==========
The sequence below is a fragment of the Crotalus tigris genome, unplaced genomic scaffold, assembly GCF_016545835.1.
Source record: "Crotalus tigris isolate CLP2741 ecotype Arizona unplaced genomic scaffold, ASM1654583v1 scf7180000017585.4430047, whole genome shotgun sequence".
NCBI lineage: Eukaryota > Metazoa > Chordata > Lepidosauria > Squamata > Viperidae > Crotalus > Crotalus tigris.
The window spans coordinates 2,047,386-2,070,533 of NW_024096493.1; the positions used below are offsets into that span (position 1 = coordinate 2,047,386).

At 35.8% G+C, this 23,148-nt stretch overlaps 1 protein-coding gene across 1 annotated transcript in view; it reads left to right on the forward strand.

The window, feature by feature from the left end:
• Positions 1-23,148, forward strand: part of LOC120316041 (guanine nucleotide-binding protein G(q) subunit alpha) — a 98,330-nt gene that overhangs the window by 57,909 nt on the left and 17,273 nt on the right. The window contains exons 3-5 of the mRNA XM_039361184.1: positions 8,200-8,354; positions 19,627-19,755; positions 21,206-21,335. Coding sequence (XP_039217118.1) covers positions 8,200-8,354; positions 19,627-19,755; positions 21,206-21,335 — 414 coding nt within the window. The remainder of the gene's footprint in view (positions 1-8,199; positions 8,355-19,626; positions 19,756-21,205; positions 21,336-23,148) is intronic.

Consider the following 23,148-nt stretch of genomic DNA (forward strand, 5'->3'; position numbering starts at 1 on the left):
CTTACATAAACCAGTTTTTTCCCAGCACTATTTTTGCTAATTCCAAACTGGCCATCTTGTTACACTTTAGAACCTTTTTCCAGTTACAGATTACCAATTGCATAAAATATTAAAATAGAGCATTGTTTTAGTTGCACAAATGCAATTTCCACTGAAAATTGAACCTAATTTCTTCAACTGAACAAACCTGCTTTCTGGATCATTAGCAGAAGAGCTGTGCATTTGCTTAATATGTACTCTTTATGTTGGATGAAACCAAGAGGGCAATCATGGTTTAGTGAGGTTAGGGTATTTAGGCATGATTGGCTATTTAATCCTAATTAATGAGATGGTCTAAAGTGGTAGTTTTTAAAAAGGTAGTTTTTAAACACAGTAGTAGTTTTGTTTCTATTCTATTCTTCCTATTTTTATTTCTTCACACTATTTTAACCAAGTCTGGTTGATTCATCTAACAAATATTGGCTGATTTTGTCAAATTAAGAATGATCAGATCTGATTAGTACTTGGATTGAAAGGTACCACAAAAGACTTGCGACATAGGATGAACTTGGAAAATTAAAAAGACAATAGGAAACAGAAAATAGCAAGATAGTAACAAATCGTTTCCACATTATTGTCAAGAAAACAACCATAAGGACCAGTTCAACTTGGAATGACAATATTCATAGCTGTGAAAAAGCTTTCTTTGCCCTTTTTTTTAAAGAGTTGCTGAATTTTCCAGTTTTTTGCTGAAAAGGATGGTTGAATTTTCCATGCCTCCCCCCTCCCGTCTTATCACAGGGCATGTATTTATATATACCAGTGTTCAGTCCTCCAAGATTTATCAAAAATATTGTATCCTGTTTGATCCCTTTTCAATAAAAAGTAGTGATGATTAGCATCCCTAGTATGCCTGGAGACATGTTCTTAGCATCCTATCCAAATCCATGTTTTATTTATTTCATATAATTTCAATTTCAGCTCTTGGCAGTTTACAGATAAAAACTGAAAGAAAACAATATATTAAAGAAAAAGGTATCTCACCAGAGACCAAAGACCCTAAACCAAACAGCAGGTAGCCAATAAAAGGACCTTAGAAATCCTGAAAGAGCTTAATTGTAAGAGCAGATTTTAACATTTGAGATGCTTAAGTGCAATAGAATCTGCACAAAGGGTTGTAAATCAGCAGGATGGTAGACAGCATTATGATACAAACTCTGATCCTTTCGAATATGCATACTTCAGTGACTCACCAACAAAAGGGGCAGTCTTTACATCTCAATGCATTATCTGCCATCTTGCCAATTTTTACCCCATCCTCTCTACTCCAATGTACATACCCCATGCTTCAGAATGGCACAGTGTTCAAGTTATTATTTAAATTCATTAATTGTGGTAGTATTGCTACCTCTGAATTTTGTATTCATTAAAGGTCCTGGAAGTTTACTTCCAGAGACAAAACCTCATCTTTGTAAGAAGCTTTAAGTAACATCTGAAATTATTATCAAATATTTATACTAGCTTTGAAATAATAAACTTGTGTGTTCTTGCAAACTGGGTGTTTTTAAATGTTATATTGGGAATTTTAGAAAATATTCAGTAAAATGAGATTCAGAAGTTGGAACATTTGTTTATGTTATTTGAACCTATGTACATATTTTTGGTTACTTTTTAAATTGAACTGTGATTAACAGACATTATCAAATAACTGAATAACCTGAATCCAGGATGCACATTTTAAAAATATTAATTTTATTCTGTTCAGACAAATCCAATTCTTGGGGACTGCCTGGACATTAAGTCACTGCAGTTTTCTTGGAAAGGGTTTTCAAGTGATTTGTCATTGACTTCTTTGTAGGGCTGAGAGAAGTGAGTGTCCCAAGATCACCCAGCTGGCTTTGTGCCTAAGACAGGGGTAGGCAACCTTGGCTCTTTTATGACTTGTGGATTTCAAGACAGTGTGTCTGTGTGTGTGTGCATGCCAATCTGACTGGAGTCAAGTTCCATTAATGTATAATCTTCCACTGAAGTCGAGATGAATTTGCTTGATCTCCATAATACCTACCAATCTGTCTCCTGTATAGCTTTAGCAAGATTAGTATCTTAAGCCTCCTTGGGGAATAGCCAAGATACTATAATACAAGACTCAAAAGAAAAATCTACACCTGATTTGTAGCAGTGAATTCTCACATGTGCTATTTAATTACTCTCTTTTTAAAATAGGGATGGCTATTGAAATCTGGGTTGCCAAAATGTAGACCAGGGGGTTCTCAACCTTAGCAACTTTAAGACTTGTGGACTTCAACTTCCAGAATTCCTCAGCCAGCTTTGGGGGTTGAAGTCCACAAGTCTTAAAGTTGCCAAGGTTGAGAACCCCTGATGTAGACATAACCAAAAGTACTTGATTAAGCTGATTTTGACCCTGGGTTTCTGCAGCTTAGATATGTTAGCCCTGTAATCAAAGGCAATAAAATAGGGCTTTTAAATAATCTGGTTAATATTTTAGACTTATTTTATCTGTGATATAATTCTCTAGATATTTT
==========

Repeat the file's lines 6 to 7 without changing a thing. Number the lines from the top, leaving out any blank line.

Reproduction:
The window, feature by feature from the left end:
• Positions 1-23,148, forward strand: part of LOC120316041 (guanine nucleotide-binding protein G(q) subunit alpha) — a 98,330-nt gene that overhangs the window by 57,909 nt on the left and 17,273 nt on the right. The window contains exons 3-5 of the mRNA XM_039361184.1: positions 8,200-8,354; positions 19,627-19,755; positions 21,206-21,335. Coding sequence (XP_039217118.1) covers positions 8,200-8,354; positions 19,627-19,755; positions 21,206-21,335 — 414 coding nt within the window. The remainder of the gene's footprint in view (positions 1-8,199; positions 8,355-19,626; positions 19,756-21,205; positions 21,336-23,148) is intronic.